Anavilhanas Ecological Station

The Anavilhanas Ecological Station (ESEC) is made up of 350,018 hectares and is located in the north-eastern Amazonas state, on the lower Rio Negro (Black River), the main tributary of the Amazon River. It is one of the world’s largest fluvial archipelagoes, with approximately 400 islands and hundreds of lakes, rivers, swamps and sandbanks, all rich in animal and plant life.

The Ecological Station is constituted by a 100,000-hectare archipelago, of hundreds of elongated islands and canals within the Rio Negro riverbed, covered by inundated forests. Included are 250,000 hectares of unflooded forests on the riversides.

The archipelago was created by accumulation of sediments resulting from the erosion of the Guyana Hills (Rio Branco) and intense flocculation with organic matter from the black acidic waters of Rio Negro. This process explains the islands peculiar composition (silt and caolinite), form and disposition. Flocculation started in two parallel banks, meeting downstream and trapping sediment to form a delta-like area. Large basins and lakes between the islands, up to 20 metres deep, are temporarily isolated during the dry season. Some channels are permanently open and have a faster stream. Islands and channels location is changing over time, due to the seasonal water cycles, periodic floods, acidity and debit fluctuations.

Islands and river margins are mostly covered by a low, dense, periodically flooded rainforest (igapo forests). Its vegetation shows specific adaptation to long periods of floods, such as the aerial root system, specialized reproduction cycle and fast growth. Palm trees are locally abundant.

Unflooded forests are higher, more complex, with dense canopy, isolated elevated trees and dense subwood vegetation. There are two types: lowland and sub-mountain. Lowland forests occur between 5 and 100 metres altitude, and sub-mountain higher, up to 600 metres.

Forested shrub-lands (Campinarana arborea) are specialized ecosystems occurring on some islands of the archipelago and on dry-land areas, where inundations are irregular and white sand soils too poor to sustain a rich vegetation. High plant endemism and low diversity mark its varied physiognomies. Trees are low, curved and thin. Leaves are thick and resistant to desiccation. Epiphytes are abundant and diversified (orchids, bromeliads, and lichens).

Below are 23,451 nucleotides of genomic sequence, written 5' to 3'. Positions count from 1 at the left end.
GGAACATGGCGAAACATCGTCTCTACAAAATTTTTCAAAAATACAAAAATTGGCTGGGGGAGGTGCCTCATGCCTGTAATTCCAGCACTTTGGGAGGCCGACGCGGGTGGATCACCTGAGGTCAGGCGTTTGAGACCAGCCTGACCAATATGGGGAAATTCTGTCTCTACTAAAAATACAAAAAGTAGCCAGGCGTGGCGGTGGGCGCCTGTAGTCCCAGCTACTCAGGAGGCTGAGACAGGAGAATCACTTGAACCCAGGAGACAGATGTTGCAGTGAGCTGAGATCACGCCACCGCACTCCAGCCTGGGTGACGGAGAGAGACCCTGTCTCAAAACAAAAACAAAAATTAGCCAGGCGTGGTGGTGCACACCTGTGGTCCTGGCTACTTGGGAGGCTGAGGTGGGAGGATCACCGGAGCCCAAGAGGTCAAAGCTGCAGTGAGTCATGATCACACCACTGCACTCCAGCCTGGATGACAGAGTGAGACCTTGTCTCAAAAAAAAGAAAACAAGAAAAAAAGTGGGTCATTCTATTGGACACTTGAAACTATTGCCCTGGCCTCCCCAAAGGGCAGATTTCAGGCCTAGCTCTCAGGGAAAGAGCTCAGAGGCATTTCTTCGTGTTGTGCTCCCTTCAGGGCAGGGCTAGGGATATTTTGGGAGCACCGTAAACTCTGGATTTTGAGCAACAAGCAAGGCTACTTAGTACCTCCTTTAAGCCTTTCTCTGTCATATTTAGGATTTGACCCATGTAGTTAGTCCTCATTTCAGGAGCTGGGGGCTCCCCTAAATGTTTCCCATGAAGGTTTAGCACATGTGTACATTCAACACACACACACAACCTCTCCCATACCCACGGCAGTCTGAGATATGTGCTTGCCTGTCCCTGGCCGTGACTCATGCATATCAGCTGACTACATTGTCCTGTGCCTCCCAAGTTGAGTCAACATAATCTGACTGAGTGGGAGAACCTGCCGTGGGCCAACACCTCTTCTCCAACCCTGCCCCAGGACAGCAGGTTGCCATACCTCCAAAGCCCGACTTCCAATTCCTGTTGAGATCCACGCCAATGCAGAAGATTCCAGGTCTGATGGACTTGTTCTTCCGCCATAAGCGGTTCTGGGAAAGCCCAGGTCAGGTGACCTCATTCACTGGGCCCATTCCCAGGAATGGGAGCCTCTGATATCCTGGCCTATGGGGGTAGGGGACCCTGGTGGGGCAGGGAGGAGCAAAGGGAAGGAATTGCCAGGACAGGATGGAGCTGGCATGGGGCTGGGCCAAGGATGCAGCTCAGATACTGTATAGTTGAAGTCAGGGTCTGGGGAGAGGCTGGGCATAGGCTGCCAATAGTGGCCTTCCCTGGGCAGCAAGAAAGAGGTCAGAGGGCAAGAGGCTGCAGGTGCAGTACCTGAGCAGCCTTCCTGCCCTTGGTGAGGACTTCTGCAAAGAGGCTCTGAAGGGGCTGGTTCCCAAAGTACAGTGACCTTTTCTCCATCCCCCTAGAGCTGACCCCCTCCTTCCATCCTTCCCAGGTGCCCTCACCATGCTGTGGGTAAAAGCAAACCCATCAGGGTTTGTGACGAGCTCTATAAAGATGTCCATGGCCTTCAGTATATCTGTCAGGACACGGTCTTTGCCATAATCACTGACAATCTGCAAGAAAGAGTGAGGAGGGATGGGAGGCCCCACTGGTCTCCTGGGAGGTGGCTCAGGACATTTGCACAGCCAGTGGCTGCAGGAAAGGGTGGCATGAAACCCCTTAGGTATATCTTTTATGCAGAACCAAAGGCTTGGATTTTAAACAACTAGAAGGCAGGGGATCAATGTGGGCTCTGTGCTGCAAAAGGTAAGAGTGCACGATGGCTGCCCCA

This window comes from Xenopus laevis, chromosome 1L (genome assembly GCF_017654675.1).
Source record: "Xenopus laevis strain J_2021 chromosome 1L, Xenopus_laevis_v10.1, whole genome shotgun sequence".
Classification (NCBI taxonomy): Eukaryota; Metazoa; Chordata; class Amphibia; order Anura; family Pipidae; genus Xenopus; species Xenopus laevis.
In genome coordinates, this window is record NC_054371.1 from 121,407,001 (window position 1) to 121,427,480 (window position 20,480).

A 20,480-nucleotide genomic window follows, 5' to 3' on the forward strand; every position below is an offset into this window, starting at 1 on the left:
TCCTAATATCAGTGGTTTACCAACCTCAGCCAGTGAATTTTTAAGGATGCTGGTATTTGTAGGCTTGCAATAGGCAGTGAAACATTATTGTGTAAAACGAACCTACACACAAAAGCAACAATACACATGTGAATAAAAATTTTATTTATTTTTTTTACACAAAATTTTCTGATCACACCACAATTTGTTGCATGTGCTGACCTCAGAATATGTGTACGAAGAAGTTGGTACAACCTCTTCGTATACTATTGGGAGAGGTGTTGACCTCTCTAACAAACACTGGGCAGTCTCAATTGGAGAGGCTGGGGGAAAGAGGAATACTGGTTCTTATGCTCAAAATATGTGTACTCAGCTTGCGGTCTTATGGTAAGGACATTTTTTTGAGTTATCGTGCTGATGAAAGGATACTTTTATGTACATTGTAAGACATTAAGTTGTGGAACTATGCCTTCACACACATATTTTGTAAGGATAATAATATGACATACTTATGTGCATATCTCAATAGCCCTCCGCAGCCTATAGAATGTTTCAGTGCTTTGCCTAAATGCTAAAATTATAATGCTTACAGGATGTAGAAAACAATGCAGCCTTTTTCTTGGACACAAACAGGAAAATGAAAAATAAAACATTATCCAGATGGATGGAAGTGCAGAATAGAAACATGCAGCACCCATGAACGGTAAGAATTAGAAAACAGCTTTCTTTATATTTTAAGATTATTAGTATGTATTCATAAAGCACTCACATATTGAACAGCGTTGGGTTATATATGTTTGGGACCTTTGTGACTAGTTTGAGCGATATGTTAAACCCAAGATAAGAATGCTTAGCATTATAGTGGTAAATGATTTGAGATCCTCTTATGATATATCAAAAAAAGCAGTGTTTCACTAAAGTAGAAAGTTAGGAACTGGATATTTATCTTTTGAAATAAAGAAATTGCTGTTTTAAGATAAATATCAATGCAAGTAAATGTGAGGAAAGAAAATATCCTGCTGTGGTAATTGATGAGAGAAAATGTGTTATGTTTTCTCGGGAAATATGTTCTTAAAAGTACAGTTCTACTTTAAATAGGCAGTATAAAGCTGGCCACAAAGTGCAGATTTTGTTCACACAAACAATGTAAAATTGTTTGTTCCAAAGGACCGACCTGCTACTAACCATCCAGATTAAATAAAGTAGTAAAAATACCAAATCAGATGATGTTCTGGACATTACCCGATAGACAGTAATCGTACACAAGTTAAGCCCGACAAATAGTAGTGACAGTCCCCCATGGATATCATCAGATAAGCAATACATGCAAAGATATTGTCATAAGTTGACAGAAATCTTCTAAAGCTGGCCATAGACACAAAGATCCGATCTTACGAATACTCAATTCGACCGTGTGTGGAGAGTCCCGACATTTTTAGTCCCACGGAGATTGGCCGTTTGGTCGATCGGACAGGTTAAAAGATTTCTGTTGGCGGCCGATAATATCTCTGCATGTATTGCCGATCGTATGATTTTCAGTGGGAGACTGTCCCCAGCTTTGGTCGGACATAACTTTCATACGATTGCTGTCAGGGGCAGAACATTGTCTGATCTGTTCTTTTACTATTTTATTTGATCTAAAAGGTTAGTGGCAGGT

Fauna is adapted to periodical flooding and water cycles. Terrestrial fauna migrates horizontally and/or vertically when waters rise. Aquatic fauna adapted its life cycle and reproduction to the periodic flooding and fructification of the trees. It is partially responsible for their dissemination. Fish diversity is high and its overall abundance is low. Rare river dolphins (Inia geoffroyensis, Sotalia fluviatilis) and manatees (Trichechus inunguis) are observed. More study is needed on insects, reptiles, birds, mammals and dry-land fauna.

Most of the local population of the area has been displaced and financially compensated by the Federal government. Only five families have yet to be installed in more favourable areas (1993). They live from survival small-scale agriculture and fishing.

People from the close-by community of Cauixi (1 family) and cities of Novo Airao and Manaus carry on with traditional and commercial fishing, small scale wood-cutting and hunting. Some building material companies from Manaus extract sands and stones along the river near the Ecological Station.

The Rio Negro is an important Amazonian ship transit channel. Every ship cruising the river has to pass along the Ecological Station’s limits, increasing the risk of pollution and facilitating eventual illegal activities. The area is being monitored to minimize these risks.

Another regional activity is tourism. The landscapes of Anavilhanas attract river excursions from Manaus with little detrimental impact and good income. Novo Airao, situated within the 10 km buffer zone, having 80 percent of its area covered by natural and indigenous reserves, may depend on tourism for enhancing the basic sustainability of its population.

There are two main bases in the Reserve: a floating base and one on the mainland. Both have accommodation, laboratory and lecture space for visiting scientists. It is a paradise for biologists and ecologists.

The Anavilhanas ESEC is surrounded by state-protected areas (The North and South Rio Negro Environmental Protected Areas and a State Park), which create a buffer zone that aids in its protection. In addition, there are approximately 50 communities in the surrounding area.

Access to the Ecological Station is by river, usually involving a 3-hour regional boat ride to reach its southern entrance, or a 4-hour drive (including the ferry ride) to the town of Novo Airao, its north-western entrance (170 km / 106 miles from Manaus).

The period from November to April marks high water on the River Negro, and half the islands are submerged, forcing the animals to take refuge on higher ground. When the waters retreat, the islands expose to view beaches and 90 km / 56 miles of canals, which intersect the whole region. Anavilhanas is near the Jau National Park, the largest forest reserve in South America at 2.27 million hectares, also on the Negro River.

The Anavilhanas Ecological Station was founded in 1981 by the federal government in order to protect the archipelago and in 1999 the Management Plan was elaborated by the Brazilian Institute of Environment and Renewable Natural Resources (IBAMA).